Thursday, February 16, 2012

Mats Sundin & The Shadow of 93

My usual weeknight routine is as follows – I arrive home around 6pm from work, quickly plop down in my 1978 La-Z-Boy recliner and try to catch the end of Pardon the Interruption on TSN. Around 6:15pm I attempt to make dinner, which usually results in pizza pockets and a slice of wonder bread – I have a sneaking suspicion certain key food groups are missing from that equation.

On any normal night, I’d finish eating and after begrudgingly doing some dishes and maybe a load of laundry eventually make my way back to the lazy boy and watch whatever sporting event happens to be on. What was different about Wednesday night was that the Leafs were playing Calgary, but since they’re out on the West coast the game didn’t start until 10pm.

With no Leaf game on, I began to meander through the 120 channels the friendly people at Rogers afford me, only 6 of which I ever watch – MTV, TSN, Sportsnet, Leafs TV, the Score, and TLC (I like home reno shows, okay?).

I ended up pausing on Leafs TV. There was a semi-press conference being broadcasted wherein a nondescript Leafs TV host was interviewing Mats Sundin in front of what appeared to be Real Sports Bar in Toronto, taking questions intermittently from a sea of onlookers proudly donning their blue and white #13 Maple Leaf jerseys.

I watched for about 15 minutes. Mats was his usual affable self, deflecting any questions about his career accomplishments, crediting them to the help and support of past teammates (cause you just know he wouldn’t have had 1,349 points had he not been flanked by Jonas Hoglund). There was the usual string of questions: how did it feel to win the Gold Medal with Sweden at the 2006 Olympics? What was your favourite career accomplishment? And so on...

The crowd was truly a Torontonian mosaic. With people from all cultural backgrounds and walks of life. There were teenagers, fathers and sons, hockey moms, all of them united in their admiration for a hockey player who had proudly worn the maple leaf for nearly 12 seasons. You could sense a legitimate bond between Mats and the growing crowd. He was their captain, and for many their hero and he had returned home to be honoured, and to honour the city he had represented for so long.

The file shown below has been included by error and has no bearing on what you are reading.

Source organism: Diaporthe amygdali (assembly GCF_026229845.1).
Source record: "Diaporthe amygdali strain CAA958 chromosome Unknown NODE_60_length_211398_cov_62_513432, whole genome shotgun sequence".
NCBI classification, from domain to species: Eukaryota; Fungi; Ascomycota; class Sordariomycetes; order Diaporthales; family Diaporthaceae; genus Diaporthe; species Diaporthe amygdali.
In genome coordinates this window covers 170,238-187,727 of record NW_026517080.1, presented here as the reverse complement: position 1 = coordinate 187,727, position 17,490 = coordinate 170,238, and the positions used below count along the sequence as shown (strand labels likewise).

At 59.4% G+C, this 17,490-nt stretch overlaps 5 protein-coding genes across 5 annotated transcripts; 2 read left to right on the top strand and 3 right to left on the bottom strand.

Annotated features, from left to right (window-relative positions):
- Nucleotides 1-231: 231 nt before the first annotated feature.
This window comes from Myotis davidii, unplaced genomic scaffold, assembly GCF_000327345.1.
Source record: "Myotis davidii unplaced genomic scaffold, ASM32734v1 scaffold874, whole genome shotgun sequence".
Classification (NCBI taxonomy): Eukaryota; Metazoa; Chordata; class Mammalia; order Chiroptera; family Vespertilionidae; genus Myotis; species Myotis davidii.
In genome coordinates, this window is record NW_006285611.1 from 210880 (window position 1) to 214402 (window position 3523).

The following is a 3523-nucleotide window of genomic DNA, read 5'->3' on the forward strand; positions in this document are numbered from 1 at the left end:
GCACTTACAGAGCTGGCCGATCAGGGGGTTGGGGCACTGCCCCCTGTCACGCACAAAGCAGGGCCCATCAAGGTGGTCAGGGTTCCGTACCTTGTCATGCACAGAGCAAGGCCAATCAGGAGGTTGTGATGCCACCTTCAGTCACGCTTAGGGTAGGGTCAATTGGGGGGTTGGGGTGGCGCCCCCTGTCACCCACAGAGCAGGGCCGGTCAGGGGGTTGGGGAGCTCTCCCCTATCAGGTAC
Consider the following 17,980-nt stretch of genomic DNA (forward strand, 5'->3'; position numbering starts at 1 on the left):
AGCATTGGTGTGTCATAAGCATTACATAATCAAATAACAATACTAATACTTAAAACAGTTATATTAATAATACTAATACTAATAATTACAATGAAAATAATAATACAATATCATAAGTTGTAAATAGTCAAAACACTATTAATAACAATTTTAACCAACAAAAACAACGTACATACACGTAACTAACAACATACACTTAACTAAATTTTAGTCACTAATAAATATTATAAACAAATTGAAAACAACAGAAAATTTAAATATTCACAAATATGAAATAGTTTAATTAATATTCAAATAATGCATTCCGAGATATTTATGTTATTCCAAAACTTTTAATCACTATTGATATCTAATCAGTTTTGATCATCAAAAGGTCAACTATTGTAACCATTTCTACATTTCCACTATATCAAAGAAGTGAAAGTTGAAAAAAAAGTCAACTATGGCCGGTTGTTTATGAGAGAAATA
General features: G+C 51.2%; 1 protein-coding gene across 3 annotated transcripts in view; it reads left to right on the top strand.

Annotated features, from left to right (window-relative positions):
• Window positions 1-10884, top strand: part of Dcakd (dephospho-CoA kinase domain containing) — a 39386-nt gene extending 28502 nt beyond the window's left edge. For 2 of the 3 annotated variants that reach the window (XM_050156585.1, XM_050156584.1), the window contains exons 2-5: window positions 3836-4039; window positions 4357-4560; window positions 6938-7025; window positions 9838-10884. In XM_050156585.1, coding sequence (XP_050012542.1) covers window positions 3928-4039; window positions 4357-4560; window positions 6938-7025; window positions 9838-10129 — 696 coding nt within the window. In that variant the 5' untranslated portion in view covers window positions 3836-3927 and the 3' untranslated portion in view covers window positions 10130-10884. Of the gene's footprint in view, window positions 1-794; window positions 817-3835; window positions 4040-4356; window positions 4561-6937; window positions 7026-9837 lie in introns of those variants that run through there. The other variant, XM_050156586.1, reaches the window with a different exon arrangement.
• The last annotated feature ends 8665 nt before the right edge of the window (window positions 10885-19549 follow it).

Here’s the problem I have. And it’s kind of a big problem for a guy to have, especially when said guy claims to have been a Leaf fan his entire life, with a love of the team passed on through generation after generation.

I felt an overwhelming sense of indifference.

While watching Mats Sundin answer questions from adoring fans outside of the hockey coliseum in which he battled so mightily for over a decade I felt indifferent. The captain of my favourite hockey team, the one that I had watched since the age of 4 evoked a relatively controlled emotional response. It was the same feeling I had during his jersey honouring on Saturday night against Montreal. I was happy for Mats, I just didn't feel the the surge of emotion I should have when watching one of the teams all time greats number rise poetically to the ceiling.

Now you’re probably just thinking I’m just a jerk, or maybe I’m a not a real fan, maybe I only care about the Leafs for the entertainment value, for the spectacle of it all. Maybe I’m no better than the Armani Army that comprises the lower bowl of the ACC and who can never seem to make it back to their seats after an intermission.

But I don’t think that’s it. I believe that I am a Leafs fan, and a devoted one at that. No, I think my apathy towards Mats Sundin and everything that he meant, or didn’t mean to the franchise can be traced back to one man – Doug Gilmour.

During the 1993 playoffs I was 6 years old. My first memory as a human being was sitting on my inflatable Mickey Mouse chair in the family room watching Toronto and St.Louis in round 2 of the playoffs when Gilmour faked right, and eventually came around the left side of the net to sneak in a wrap around on Curtis Joseph.